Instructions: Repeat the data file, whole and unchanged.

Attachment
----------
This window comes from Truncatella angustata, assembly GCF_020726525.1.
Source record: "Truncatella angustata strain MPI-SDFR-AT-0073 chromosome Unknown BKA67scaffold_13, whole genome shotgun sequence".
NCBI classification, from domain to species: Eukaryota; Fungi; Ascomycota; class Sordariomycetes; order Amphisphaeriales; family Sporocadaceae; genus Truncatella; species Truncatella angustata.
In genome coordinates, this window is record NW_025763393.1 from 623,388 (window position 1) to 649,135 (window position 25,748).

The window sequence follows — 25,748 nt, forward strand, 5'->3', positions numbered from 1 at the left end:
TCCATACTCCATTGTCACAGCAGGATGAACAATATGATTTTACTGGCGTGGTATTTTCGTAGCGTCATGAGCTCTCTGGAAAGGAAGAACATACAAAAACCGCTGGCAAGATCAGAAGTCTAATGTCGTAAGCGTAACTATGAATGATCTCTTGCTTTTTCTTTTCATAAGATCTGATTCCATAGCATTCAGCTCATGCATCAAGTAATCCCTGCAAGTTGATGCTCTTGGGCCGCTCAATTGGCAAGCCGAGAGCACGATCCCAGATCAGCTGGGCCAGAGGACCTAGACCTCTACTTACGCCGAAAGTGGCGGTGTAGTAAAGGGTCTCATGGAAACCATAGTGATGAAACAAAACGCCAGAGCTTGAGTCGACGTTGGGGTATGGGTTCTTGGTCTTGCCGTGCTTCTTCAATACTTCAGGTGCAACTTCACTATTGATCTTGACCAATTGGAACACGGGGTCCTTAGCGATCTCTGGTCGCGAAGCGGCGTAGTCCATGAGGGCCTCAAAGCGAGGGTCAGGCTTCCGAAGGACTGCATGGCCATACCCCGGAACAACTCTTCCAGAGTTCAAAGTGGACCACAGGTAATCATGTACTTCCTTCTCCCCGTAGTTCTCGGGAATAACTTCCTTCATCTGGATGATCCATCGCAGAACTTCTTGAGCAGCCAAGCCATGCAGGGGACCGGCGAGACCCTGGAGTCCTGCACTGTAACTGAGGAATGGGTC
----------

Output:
This window comes from Truncatella angustata, assembly GCF_020726525.1.
Source record: "Truncatella angustata strain MPI-SDFR-AT-0073 chromosome Unknown BKA67scaffold_13, whole genome shotgun sequence".
NCBI classification, from domain to species: Eukaryota; Fungi; Ascomycota; class Sordariomycetes; order Amphisphaeriales; family Sporocadaceae; genus Truncatella; species Truncatella angustata.
In genome coordinates, this window is record NW_025763393.1 from 623,388 (window position 1) to 649,135 (window position 25,748).

The window sequence follows — 25,748 nt, forward strand, 5'->3', positions numbered from 1 at the left end:
TCCATACTCCATTGTCACAGCAGGATGAACAATATGATTTTACTGGCGTGGTATTTTCGTAGCGTCATGAGCTCTCTGGAAAGGAAGAACATACAAAAACCGCTGGCAAGATCAGAAGTCTAATGTCGTAAGCGTAACTATGAATGATCTCTTGCTTTTTCTTTTCATAAGATCTGATTCCATAGCATTCAGCTCATGCATCAAGTAATCCCTGCAAGTTGATGCTCTTGGGCCGCTCAATTGGCAAGCCGAGAGCACGATCCCAGATCAGCTGGGCCAGAGGACCTAGACCTCTACTTACGCCGAAAGTGGCGGTGTAGTAAAGGGTCTCATGGAAACCATAGTGATGAAACAAAACGCCAGAGCTTGAGTCGACGTTGGGGTATGGGTTCTTGGTCTTGCCGTGCTTCTTCAATACTTCAGGTGCAACTTCACTATTGATCTTGACCAATTGGAACACGGGGTCCTTAGCGATCTCTGGTCGCGAAGCGGCGTAGTCCATGAGGGCCTCAAAGCGAGGGTCAGGCTTCCGAAGGACTGCATGGCCATACCCCGGAACAACTCTTCCAGAGTTCAAAGTGGACCACAGGTAATCATGTACTTCCTTCTCCCCGTAGTTCTCGGGAATAACTTCCTTCATCTGGATGATCCATCGCAGAACTTCTTGAGCAGCCAAGCCATGCAGGGGACCGGCGAGACCCTGGAGTCCTGCACTGTAACTGAGGAATGGGTC